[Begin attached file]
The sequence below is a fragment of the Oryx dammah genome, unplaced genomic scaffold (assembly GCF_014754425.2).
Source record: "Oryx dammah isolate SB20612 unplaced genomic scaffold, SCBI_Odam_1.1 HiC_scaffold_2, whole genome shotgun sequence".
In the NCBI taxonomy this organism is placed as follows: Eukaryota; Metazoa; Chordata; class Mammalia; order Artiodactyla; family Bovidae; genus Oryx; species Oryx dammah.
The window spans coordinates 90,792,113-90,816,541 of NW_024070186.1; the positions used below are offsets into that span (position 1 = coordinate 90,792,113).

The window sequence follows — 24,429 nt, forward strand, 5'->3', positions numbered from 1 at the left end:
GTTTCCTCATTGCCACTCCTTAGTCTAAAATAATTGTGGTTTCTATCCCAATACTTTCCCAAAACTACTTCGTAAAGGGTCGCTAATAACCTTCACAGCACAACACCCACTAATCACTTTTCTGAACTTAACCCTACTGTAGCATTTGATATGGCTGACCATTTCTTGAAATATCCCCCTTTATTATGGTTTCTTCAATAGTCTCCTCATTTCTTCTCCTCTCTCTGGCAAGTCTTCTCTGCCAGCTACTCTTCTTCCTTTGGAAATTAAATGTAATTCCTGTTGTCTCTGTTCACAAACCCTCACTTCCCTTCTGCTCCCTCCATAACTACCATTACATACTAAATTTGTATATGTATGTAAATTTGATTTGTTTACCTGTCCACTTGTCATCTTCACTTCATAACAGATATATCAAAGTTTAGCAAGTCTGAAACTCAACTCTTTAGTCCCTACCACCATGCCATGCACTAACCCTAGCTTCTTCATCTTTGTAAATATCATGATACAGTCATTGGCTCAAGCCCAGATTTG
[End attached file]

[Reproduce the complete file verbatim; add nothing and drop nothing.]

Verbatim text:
The sequence below is a fragment of the Oryx dammah genome, unplaced genomic scaffold (assembly GCF_014754425.2).
Source record: "Oryx dammah isolate SB20612 unplaced genomic scaffold, SCBI_Odam_1.1 HiC_scaffold_2, whole genome shotgun sequence".
In the NCBI taxonomy this organism is placed as follows: Eukaryota; Metazoa; Chordata; class Mammalia; order Artiodactyla; family Bovidae; genus Oryx; species Oryx dammah.
The window spans coordinates 90,792,113-90,816,541 of NW_024070186.1; the positions used below are offsets into that span (position 1 = coordinate 90,792,113).

The window sequence follows — 24,429 nt, forward strand, 5'->3', positions numbered from 1 at the left end:
GTTTCCTCATTGCCACTCCTTAGTCTAAAATAATTGTGGTTTCTATCCCAATACTTTCCCAAAACTACTTCGTAAAGGGTCGCTAATAACCTTCACAGCACAACACCCACTAATCACTTTTCTGAACTTAACCCTACTGTAGCATTTGATATGGCTGACCATTTCTTGAAATATCCCCCTTTATTATGGTTTCTTCAATAGTCTCCTCATTTCTTCTCCTCTCTCTGGCAAGTCTTCTCTGCCAGCTACTCTTCTTCCTTTGGAAATTAAATGTAATTCCTGTTGTCTCTGTTCACAAACCCTCACTTCCCTTCTGCTCCCTCCATAACTACCATTACATACTAAATTTGTATATGTATGTAAATTTGATTTGTTTACCTGTCCACTTGTCATCTTCACTTCATAACAGATATATCAAAGTTTAGCAAGTCTGAAACTCAACTCTTTAGTCCCTACCACCATGCCATGCACTAACCCTAGCTTCTTCATCTTTGTAAATATCATGATACAGTCATTGGCTCAAGCCCAGATTTG